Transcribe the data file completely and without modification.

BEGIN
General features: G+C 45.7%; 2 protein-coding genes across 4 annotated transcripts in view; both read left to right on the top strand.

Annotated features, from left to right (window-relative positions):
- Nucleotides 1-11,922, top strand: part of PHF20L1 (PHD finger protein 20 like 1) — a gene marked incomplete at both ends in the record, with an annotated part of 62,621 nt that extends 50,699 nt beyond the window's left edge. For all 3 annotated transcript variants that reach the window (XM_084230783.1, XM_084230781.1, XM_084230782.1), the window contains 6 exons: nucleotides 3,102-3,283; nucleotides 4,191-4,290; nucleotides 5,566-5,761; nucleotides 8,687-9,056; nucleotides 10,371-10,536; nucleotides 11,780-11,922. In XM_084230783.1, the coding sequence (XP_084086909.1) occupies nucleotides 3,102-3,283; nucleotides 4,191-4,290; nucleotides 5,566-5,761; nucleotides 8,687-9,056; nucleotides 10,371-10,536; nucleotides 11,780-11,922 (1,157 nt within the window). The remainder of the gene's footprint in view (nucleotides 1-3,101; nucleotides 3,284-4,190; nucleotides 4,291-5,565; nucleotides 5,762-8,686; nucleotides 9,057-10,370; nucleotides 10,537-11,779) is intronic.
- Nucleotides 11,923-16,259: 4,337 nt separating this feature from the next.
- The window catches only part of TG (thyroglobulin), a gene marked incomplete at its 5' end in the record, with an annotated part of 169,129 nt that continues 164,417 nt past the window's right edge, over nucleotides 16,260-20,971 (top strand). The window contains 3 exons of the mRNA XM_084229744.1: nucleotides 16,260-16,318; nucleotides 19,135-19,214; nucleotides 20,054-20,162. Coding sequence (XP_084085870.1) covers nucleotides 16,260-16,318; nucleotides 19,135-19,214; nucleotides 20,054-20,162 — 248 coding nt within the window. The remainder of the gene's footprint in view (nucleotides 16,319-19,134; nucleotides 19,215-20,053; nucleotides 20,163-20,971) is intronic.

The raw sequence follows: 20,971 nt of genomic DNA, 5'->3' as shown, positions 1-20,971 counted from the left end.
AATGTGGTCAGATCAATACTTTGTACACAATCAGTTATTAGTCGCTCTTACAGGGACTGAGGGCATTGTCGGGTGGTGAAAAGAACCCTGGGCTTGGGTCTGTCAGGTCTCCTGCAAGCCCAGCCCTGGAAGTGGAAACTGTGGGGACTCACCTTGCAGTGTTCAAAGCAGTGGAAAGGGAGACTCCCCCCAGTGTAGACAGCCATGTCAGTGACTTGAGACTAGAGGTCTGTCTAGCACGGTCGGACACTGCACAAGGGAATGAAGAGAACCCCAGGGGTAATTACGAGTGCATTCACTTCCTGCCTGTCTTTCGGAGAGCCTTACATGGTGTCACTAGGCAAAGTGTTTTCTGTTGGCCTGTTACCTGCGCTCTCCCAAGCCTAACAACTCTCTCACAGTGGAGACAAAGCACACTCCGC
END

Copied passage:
General features: G+C 45.7%; 2 protein-coding genes across 4 annotated transcripts in view; both read left to right on the top strand.

Annotated features, from left to right (window-relative positions):
- Nucleotides 1-11,922, top strand: part of PHF20L1 (PHD finger protein 20 like 1) — a gene marked incomplete at both ends in the record, with an annotated part of 62,621 nt that extends 50,699 nt beyond the window's left edge. For all 3 annotated transcript variants that reach the window (XM_084230783.1, XM_084230781.1, XM_084230782.1), the window contains 6 exons: nucleotides 3,102-3,283; nucleotides 4,191-4,290; nucleotides 5,566-5,761; nucleotides 8,687-9,056; nucleotides 10,371-10,536; nucleotides 11,780-11,922. In XM_084230783.1, the coding sequence (XP_084086909.1) occupies nucleotides 3,102-3,283; nucleotides 4,191-4,290; nucleotides 5,566-5,761; nucleotides 8,687-9,056; nucleotides 10,371-10,536; nucleotides 11,780-11,922 (1,157 nt within the window). The remainder of the gene's footprint in view (nucleotides 1-3,101; nucleotides 3,284-4,190; nucleotides 4,291-5,565; nucleotides 5,762-8,686; nucleotides 9,057-10,370; nucleotides 10,537-11,779) is intronic.
- Nucleotides 11,923-16,259: 4,337 nt separating this feature from the next.
- The window catches only part of TG (thyroglobulin), a gene marked incomplete at its 5' end in the record, with an annotated part of 169,129 nt that continues 164,417 nt past the window's right edge, over nucleotides 16,260-20,971 (top strand). The window contains 3 exons of the mRNA XM_084229744.1: nucleotides 16,260-16,318; nucleotides 19,135-19,214; nucleotides 20,054-20,162. Coding sequence (XP_084085870.1) covers nucleotides 16,260-16,318; nucleotides 19,135-19,214; nucleotides 20,054-20,162 — 248 coding nt within the window. The remainder of the gene's footprint in view (nucleotides 16,319-19,134; nucleotides 19,215-20,053; nucleotides 20,163-20,971) is intronic.

The raw sequence follows: 20,971 nt of genomic DNA, 5'->3' as shown, positions 1-20,971 counted from the left end.
AATGTGGTCAGATCAATACTTTGTACACAATCAGTTATTAGTCGCTCTTACAGGGACTGAGGGCATTGTCGGGTGGTGAAAAGAACCCTGGGCTTGGGTCTGTCAGGTCTCCTGCAAGCCCAGCCCTGGAAGTGGAAACTGTGGGGACTCACCTTGCAGTGTTCAAAGCAGTGGAAAGGGAGACTCCCCCCAGTGTAGACAGCCATGTCAGTGACTTGAGACTAGAGGTCTGTCTAGCACGGTCGGACACTGCACAAGGGAATGAAGAGAACCCCAGGGGTAATTACGAGTGCATTCACTTCCTGCCTGTCTTTCGGAGAGCCTTACATGGTGTCACTAGGCAAAGTGTTTTCTGTTGGCCTGTTACCTGCGCTCTCCCAAGCCTAACAACTCTCTCACAGTGGAGACAAAGCACACTCCGC